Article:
Dismiss Notice
Join Physics Forums Today!
The friendliest, high quality science and math community on the planet! Everyone who loves science is here!

Controlling static pressure?

  1. Sep 7, 2016 #1
    Hi everyone,
    Is there any mechanism/method/device to control static pressure?
    Noting that, total pressure = static + dynamic pressure.
    The scenario I am thinking is just water flowing through a pipe (assume incompressible), and I want to control the static pressure at two points along the pipe. I don't want to set the flow rate upstream in the pipe.

    Any thoughts? Physically possible?
    Thanks!
     
  2. jcsd
  3. Sep 7, 2016 #2
    Add downstream pumps.
     
  4. Sep 7, 2016 #3

    russ_watters

    User Avatar

    Staff: Mentor

    You are going to be a lot more detailed about this in order for us to help you. Can you provide a drawing of what you are trying to do?
     
  5. Sep 7, 2016 #4
    Well, consider a simple network of pipes. Two inlets and one outlet. The outlet is into atmosphere.
    One way to drive flow through network is to hook up the two inlets to the same reservoir. Now, the pressure of the reservoir should be treated as a total pressure at the inlets when solving for the flow through the network. In the steady state (assuming the pressure of the reservoir doesn't change) the two inlets may have different static pressures but they will have the same total pressures.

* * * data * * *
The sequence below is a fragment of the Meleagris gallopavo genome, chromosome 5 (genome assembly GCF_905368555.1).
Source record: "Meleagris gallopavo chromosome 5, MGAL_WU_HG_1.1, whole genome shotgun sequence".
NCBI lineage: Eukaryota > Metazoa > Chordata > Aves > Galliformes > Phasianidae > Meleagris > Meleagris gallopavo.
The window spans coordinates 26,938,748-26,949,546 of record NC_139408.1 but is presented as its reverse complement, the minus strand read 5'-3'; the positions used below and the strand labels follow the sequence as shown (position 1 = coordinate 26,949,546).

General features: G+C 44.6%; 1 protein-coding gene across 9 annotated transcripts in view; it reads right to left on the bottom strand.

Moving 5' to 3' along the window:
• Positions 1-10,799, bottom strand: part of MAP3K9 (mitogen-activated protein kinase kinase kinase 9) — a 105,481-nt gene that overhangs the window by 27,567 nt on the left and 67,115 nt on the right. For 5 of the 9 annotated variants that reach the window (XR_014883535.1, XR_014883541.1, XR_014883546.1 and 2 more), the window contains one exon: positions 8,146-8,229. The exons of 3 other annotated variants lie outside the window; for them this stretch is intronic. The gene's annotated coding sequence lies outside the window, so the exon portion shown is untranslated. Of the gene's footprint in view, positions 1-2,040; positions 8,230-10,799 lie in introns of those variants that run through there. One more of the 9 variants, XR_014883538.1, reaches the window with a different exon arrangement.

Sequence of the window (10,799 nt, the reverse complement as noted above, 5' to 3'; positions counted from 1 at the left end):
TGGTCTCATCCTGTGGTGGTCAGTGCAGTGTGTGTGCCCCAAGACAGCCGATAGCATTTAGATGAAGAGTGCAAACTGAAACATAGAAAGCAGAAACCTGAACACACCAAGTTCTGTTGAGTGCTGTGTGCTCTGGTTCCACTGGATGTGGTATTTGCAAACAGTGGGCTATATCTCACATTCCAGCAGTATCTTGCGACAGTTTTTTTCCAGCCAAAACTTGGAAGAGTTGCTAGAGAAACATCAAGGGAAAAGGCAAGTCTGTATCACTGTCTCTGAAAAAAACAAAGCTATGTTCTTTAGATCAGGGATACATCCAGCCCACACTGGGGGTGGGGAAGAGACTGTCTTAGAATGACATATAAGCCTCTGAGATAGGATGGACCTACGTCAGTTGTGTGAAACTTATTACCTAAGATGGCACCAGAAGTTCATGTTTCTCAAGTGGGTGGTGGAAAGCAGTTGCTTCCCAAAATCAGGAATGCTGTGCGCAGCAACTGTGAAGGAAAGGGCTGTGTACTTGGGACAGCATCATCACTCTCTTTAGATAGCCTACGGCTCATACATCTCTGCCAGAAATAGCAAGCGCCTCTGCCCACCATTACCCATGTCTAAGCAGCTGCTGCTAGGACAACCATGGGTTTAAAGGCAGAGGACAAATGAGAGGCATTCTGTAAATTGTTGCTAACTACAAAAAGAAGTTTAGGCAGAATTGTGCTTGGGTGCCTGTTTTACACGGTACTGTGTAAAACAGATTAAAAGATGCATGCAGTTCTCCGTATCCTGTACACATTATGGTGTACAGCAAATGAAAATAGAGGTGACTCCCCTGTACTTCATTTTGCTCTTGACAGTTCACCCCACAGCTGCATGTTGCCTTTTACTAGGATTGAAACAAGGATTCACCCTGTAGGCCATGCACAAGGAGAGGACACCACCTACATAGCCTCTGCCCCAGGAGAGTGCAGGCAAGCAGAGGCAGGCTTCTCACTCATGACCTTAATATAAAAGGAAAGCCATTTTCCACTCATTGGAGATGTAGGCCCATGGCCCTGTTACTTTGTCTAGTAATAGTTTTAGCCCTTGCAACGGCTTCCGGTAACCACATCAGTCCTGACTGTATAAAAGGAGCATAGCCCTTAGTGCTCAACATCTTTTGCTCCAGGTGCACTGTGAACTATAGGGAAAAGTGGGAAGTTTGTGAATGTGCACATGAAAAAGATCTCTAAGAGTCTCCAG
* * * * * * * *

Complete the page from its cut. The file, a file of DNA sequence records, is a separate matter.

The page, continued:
I am curious to know if there is an experimental set-up where you control the static pressure at the two inlets. Say, for example, I want the static pressure at both inlets to be the same (the total pressures at each inlet could be different) and I would like to be able to "turn a knob" to change the static pressure at the inlets (while making sure the two inlets have the same static pressure).
     
  6. Sep 7, 2016 #5

    russ_watters

    User Avatar

    Staff: Mentor

    How about valves?
     
  7. Sep 7, 2016 #6
    Yea, pressure regulator valve

    Edit: I guess for static, might need to be an adjustable pressure relief valve